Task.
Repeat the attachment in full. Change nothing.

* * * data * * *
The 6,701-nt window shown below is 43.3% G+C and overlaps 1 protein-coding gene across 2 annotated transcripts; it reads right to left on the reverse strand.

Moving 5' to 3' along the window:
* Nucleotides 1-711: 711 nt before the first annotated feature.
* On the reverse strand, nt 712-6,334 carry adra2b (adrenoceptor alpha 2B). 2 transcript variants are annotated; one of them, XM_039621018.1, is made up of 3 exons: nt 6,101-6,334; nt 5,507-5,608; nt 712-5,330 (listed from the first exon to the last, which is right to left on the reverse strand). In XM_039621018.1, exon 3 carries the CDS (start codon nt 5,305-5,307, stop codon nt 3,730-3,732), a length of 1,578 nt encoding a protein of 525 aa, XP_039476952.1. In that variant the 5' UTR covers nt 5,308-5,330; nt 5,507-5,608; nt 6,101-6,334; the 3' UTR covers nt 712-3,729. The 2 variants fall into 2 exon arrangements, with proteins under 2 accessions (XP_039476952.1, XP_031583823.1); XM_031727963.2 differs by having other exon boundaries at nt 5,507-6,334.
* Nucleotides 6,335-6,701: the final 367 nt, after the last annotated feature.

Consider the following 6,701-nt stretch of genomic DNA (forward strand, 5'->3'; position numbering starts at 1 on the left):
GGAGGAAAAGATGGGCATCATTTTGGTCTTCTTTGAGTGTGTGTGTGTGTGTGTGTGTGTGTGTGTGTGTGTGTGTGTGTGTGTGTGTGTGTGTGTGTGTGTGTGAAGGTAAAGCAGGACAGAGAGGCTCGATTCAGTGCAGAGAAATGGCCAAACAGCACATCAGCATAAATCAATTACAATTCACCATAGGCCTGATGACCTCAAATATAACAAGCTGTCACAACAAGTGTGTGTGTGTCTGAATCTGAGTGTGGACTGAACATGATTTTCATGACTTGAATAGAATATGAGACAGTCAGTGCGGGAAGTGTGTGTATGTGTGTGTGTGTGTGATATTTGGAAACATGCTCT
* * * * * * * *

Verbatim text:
The 6,701-nt window shown below is 43.3% G+C and overlaps 1 protein-coding gene across 2 annotated transcripts; it reads right to left on the reverse strand.

Moving 5' to 3' along the window:
* Nucleotides 1-711: 711 nt before the first annotated feature.
* On the reverse strand, nt 712-6,334 carry adra2b (adrenoceptor alpha 2B). 2 transcript variants are annotated; one of them, XM_039621018.1, is made up of 3 exons: nt 6,101-6,334; nt 5,507-5,608; nt 712-5,330 (listed from the first exon to the last, which is right to left on the reverse strand). In XM_039621018.1, exon 3 carries the CDS (start codon nt 5,305-5,307, stop codon nt 3,730-3,732), a length of 1,578 nt encoding a protein of 525 aa, XP_039476952.1. In that variant the 5' UTR covers nt 5,308-5,330; nt 5,507-5,608; nt 6,101-6,334; the 3' UTR covers nt 712-3,729. The 2 variants fall into 2 exon arrangements, with proteins under 2 accessions (XP_039476952.1, XP_031583823.1); XM_031727963.2 differs by having other exon boundaries at nt 5,507-6,334.
* Nucleotides 6,335-6,701: the final 367 nt, after the last annotated feature.

Consider the following 6,701-nt stretch of genomic DNA (forward strand, 5'->3'; position numbering starts at 1 on the left):
GGAGGAAAAGATGGGCATCATTTTGGTCTTCTTTGAGTGTGTGTGTGTGTGTGTGTGTGTGTGTGTGTGTGTGTGTGTGTGTGTGTGTGTGTGTGTGTGTGTGTGAAGGTAAAGCAGGACAGAGAGGCTCGATTCAGTGCAGAGAAATGGCCAAACAGCACATCAGCATAAATCAATTACAATTCACCATAGGCCTGATGACCTCAAATATAACAAGCTGTCACAACAAGTGTGTGTGTGTCTGAATCTGAGTGTGGACTGAACATGATTTTCATGACTTGAATAGAATATGAGACAGTCAGTGCGGGAAGTGTGTGTATGTGTGTGTGTGTGTGATATTTGGAAACATGCTCT